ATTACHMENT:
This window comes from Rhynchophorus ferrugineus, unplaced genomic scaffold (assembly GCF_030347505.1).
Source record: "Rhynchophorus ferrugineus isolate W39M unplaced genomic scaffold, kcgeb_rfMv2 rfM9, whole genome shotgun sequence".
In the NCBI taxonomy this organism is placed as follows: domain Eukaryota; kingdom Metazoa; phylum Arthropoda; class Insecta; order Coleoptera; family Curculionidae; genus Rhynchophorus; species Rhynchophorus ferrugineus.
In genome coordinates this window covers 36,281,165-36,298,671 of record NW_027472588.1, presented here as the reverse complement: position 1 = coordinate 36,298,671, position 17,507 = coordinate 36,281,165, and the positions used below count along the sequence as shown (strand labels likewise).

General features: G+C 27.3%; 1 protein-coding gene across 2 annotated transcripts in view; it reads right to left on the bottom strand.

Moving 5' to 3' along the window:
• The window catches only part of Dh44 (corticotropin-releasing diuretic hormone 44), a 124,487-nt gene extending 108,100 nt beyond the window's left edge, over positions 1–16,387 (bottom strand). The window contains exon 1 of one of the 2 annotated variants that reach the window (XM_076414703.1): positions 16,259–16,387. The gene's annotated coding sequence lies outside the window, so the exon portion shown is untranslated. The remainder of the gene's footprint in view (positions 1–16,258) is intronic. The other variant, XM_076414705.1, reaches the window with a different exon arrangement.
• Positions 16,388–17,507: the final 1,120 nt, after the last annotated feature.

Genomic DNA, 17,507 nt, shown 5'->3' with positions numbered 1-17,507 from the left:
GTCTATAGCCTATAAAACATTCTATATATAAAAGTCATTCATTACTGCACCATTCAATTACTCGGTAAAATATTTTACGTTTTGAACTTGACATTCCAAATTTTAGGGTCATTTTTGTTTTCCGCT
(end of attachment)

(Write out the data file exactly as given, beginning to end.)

This window comes from Rhynchophorus ferrugineus, unplaced genomic scaffold (assembly GCF_030347505.1).
Source record: "Rhynchophorus ferrugineus isolate W39M unplaced genomic scaffold, kcgeb_rfMv2 rfM9, whole genome shotgun sequence".
In the NCBI taxonomy this organism is placed as follows: domain Eukaryota; kingdom Metazoa; phylum Arthropoda; class Insecta; order Coleoptera; family Curculionidae; genus Rhynchophorus; species Rhynchophorus ferrugineus.
In genome coordinates this window covers 36,281,165-36,298,671 of record NW_027472588.1, presented here as the reverse complement: position 1 = coordinate 36,298,671, position 17,507 = coordinate 36,281,165, and the positions used below count along the sequence as shown (strand labels likewise).

General features: G+C 27.3%; 1 protein-coding gene across 2 annotated transcripts in view; it reads right to left on the bottom strand.

Moving 5' to 3' along the window:
• The window catches only part of Dh44 (corticotropin-releasing diuretic hormone 44), a 124,487-nt gene extending 108,100 nt beyond the window's left edge, over positions 1–16,387 (bottom strand). The window contains exon 1 of one of the 2 annotated variants that reach the window (XM_076414703.1): positions 16,259–16,387. The gene's annotated coding sequence lies outside the window, so the exon portion shown is untranslated. The remainder of the gene's footprint in view (positions 1–16,258) is intronic. The other variant, XM_076414705.1, reaches the window with a different exon arrangement.
• Positions 16,388–17,507: the final 1,120 nt, after the last annotated feature.

Genomic DNA, 17,507 nt, shown 5'->3' with positions numbered 1-17,507 from the left:
GTCTATAGCCTATAAAACATTCTATATATAAAAGTCATTCATTACTGCACCATTCAATTACTCGGTAAAATATTTTACGTTTTGAACTTGACATTCCAAATTTTAGGGTCATTTTTGTTTTCCGCT